According to the organization’s annual report, Iran’s income from selling oil and oil products amounted to 60.5 billion in 2018, while it was $110 billion in 2011.
Iran’s average daily crude oil exports last year were 651,000 barrels per day, of which about 60,000 barrels went to Turkey and the rest to Asia, it said. In 2018, the figure was 1.85, and in 2017 more than 2.1 million barrels per day.
Iran’s oil industry is at the forefront of an economic war with the United States which has pledged to bring Tehran’s crude exports down to zero. The Islamic Republic exported around one million bpd until May 2019, when the United States tightened its sanctions, banning all oil exports from Iran.
The Iranian economy has been carrying on at a relatively steady clip after a period of turmoil when the Trump administration unleashed its most ferocious economic attack on the country in November 2018 with a pledge to sink its oil exports to zero.
According to OPEC, Iran also exported about 285,000 bpd of oil products including diesel and fuel oil last year.
Barring oil products, revenues from Iran’s crude oil exports last year were less than $9 billion, government officials have said.
The OPEC report said Iran’s total oil and non-oil exports reached $69 billion last year, down about a third from 2018.
Early this year, Industry Minister Hossein Modares Khiabani, then a deputy, told an exports quality summit in Tehran that Iran had exported $32 billion of non-oil goods in the 10 months up to January, shoring up its economy amid the unprecedented US sanctions.
“This is like a miracle in the current economic situation of the country,” he said. “Non-oil exports have almost replaced oil exports, and the country is governed by the revenues of the non-oil sector,” he added.
The Trump administration is gerrymandering, tweaking the contours of its sanctions regime to put more aspects of the Iranian economy under strain.
In recent months, the US Treasury Department has announced new sanctions against Iran’s air and maritime transport industries, construction, manufacturing, textiles, mining, aluminum, copper, iron and steel industries to hit much of Iran’s economy as well as Chinese companies that have conducted business with Iran.
China has long been Iran’s largest trading partner and the Islamic Republic is one of its major suppliers of oil. US officials have reportedly been working behind the scenes to pressure China into halting all its oil and condensate imports from Iran.
But recent reports of an imminent finalization of a roadmap for strategic partnership have put the kybosh on those reports.
On Sunday, The New York Times said the sweeping economic and security partnership would clear the way for billions of dollars of Chinese investments in energy and other sectors, undercutting the Trump administration’s efforts to isolate the Islamic Republic.
The paper said it had obtained details of an 18-page proposed agreement that would vastly expand Chinese presence in banking, telecommunications, ports, railways and dozens of other projects. In exchange, China would receive a regular supply of Iranian oil over the next 25 years, it said.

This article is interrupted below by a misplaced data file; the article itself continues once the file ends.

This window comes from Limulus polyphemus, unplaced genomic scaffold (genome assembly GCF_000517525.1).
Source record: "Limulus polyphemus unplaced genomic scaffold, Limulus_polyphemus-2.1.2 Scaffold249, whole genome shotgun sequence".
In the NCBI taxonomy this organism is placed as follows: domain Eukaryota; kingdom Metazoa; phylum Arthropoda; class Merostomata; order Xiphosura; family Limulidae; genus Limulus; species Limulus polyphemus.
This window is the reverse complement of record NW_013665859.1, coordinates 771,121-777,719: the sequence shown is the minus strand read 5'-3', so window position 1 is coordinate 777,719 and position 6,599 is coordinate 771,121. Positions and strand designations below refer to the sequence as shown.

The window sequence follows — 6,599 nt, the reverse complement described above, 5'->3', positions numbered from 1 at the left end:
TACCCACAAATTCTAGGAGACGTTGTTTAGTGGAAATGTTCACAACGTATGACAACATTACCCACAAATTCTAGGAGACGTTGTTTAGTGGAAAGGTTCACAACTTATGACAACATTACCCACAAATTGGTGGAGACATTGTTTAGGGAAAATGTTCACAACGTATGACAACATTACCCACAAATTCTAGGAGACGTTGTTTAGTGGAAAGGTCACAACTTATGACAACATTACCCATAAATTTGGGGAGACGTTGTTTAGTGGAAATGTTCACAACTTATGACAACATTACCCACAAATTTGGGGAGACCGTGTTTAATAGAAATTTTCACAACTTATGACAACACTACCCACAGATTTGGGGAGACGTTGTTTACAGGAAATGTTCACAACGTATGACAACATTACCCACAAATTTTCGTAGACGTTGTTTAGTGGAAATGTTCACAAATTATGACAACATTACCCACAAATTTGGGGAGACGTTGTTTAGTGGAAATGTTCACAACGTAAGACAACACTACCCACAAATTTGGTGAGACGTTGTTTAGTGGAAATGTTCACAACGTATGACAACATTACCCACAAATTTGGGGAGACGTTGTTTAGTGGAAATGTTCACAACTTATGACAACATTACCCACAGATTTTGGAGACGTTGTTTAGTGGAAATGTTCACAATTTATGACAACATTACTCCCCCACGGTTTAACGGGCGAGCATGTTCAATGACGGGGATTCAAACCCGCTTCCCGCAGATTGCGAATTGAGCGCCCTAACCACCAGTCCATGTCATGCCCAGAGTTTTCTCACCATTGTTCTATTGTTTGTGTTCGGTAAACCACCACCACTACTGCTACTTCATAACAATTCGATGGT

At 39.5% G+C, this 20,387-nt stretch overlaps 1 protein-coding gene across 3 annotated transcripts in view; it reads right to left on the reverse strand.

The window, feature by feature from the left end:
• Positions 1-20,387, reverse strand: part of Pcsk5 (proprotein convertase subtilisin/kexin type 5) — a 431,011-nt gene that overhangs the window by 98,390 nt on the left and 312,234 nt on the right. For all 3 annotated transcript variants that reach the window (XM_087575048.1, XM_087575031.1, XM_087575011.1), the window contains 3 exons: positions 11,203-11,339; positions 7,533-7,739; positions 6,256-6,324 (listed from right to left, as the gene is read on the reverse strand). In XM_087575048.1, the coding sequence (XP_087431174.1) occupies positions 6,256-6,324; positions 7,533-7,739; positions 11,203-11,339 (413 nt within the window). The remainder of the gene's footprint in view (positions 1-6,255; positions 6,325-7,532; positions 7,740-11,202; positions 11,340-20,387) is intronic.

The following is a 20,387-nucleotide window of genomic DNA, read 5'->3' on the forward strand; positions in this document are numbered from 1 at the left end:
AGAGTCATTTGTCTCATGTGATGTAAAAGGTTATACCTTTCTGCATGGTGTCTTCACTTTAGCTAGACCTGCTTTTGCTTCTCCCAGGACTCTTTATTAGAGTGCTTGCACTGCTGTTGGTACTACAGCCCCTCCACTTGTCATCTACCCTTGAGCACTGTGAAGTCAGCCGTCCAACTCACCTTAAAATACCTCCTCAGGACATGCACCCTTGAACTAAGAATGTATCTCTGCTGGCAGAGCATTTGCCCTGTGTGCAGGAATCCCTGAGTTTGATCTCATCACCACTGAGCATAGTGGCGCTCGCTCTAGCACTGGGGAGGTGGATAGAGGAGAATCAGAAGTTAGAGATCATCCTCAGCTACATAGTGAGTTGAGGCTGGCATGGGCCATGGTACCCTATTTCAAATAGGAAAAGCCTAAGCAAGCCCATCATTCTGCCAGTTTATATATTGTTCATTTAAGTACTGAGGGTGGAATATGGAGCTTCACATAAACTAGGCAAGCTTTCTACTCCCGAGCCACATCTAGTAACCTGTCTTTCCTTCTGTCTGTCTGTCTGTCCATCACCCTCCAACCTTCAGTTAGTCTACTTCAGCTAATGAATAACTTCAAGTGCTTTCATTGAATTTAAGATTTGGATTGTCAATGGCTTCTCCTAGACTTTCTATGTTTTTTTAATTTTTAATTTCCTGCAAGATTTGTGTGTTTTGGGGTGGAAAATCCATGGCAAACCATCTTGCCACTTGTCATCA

The partnership — first proposed by China’s leader Xi Jinping, during a visit to Iran in 2016 — was approved by President Hassan Rouhani’s cabinet in June, Foreign Minister Mohammad Javad Zarif said last week.
The deal “represents a major blow to the Trump administration’s aggressive policy toward Iran since abandoning the nuclear deal reached in 2015 by President Obama and the leaders of six other nations after two years of grueling negotiations,” The Times said.
Renewed American sanctions, including the threat to cut off access to the international banking system for any company that does business in Iran, have prompted Tehran to turn to China, which has the technology and appetite for oil that Iran needs.
China gets about 75 percent of its oil from abroad and is the world’s largest importer, at more than 10 million barrels a day last year.
The Chinese investments in Iran would reportedly total $400 billion over 25 years. China will invest $280 billion developing Iran’s oil, gas and petrochemicals sectors. There will be another $120 billion investment in upgrading Iran’s transport and manufacturing infrastructure.
Such an infusion would certainly help to revive Iran’s economy and create more jobs, according to Shireen Hunter, an affiliate fellow at the Georgetown University Center for Muslim-Christian Understanding.
“A major reason for Iran’s shift towards China and other Asian countries, known locally as the ‘pivot to the East’, has been the failure of Iran’s repeated efforts, beginning with the administration of Ayatollah Hashemi Rafsanjani, to expand economic relations with the West as a prelude to better political ties,” she wrote on the Middle East Eye news website.
Hunter cited the latest of Iran’s offers after the signing of the nuclear deal in 2015, including for buying Boeing and Airbus aircraft and welcoming American and European companies such as Total into the country – to which the West responded negatively.
“If the Iran-China agreement is implemented, it would revive Iran’s economy and stabilize its politics. Such an economic and political recovery would improve Iran’s regional position and perhaps incentivize adversaries to reduce tensions with Tehran, instead of blindly following US policies. Arab states could rush to make their own special deals with China,” she wrote.
“By pursuing an entirely hostile policy towards Iran, the US has limited its strategic choices in Southwest Asia and thus been manipulated by some of its local partners, such as Saudi Arabia and the UAE. China’s more pronounced interest in Iran should alert the US to review its past approach towards Tehran,” she added.